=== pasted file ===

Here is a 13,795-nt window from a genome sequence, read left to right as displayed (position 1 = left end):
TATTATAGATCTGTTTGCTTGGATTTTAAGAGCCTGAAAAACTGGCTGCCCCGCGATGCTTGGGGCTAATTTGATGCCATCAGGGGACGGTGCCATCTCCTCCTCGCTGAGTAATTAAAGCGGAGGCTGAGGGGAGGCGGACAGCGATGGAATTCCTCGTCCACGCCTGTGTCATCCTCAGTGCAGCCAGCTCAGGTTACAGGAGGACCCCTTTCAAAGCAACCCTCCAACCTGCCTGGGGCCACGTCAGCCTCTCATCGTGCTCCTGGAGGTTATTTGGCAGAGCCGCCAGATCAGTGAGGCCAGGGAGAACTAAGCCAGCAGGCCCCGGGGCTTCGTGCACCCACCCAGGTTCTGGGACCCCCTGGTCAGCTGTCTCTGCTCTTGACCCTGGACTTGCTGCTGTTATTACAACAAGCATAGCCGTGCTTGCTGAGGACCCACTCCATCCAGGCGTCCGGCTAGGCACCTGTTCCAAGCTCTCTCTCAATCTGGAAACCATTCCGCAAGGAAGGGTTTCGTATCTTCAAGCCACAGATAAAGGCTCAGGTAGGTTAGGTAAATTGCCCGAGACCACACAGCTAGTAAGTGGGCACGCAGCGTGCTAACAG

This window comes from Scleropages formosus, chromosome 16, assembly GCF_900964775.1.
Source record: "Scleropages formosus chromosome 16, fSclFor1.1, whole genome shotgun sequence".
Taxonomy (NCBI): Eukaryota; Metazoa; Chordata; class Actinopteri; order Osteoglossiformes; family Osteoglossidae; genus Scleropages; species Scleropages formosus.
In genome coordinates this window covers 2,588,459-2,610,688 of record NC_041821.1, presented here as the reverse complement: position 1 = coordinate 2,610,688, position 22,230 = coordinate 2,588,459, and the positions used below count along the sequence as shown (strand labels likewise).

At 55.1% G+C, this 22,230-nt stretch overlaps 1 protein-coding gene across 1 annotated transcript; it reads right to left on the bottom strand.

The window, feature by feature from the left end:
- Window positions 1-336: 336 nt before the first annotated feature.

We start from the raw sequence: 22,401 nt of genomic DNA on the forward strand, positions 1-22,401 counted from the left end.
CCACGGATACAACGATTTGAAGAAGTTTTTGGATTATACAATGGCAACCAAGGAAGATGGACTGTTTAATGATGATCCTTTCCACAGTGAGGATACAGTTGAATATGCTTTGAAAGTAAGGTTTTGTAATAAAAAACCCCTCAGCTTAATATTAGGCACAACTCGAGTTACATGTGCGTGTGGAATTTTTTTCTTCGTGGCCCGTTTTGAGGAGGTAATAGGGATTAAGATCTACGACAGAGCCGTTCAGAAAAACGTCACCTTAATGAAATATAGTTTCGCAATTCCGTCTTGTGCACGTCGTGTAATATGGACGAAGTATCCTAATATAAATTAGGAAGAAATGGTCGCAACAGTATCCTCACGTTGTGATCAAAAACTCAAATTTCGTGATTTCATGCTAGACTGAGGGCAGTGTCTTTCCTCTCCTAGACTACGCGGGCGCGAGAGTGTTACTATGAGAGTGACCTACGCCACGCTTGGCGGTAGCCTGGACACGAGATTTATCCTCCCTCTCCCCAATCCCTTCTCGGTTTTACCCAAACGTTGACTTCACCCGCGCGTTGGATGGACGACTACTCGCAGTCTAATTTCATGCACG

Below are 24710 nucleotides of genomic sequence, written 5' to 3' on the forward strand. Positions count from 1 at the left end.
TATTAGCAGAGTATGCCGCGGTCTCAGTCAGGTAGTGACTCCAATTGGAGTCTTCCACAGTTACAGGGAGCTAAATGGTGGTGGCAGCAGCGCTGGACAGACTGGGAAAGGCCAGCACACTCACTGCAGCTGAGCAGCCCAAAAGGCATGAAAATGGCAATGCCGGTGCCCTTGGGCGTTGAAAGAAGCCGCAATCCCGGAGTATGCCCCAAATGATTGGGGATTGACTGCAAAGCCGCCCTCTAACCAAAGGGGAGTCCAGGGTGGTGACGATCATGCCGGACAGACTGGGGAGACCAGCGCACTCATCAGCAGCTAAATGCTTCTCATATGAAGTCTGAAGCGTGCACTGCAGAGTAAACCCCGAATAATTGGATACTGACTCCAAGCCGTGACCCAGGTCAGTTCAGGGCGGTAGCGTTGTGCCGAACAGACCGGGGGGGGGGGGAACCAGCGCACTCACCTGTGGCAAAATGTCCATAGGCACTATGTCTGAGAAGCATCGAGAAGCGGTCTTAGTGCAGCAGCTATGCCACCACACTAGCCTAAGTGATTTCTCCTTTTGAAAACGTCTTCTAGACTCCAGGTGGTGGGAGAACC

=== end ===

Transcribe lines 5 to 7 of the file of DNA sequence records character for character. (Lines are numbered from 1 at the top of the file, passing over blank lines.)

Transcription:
Taxonomy (NCBI): Eukaryota; Metazoa; Chordata; class Actinopteri; order Osteoglossiformes; family Osteoglossidae; genus Scleropages; species Scleropages formosus.
In genome coordinates this window covers 2,588,459-2,610,688 of record NC_041821.1, presented here as the reverse complement: position 1 = coordinate 2,610,688, position 22,230 = coordinate 2,588,459, and the positions used below count along the sequence as shown (strand labels likewise).

At 55.1% G+C, this 22,230-nt stretch overlaps 1 protein-coding gene across 1 annotated transcript; it reads right to left on the bottom strand.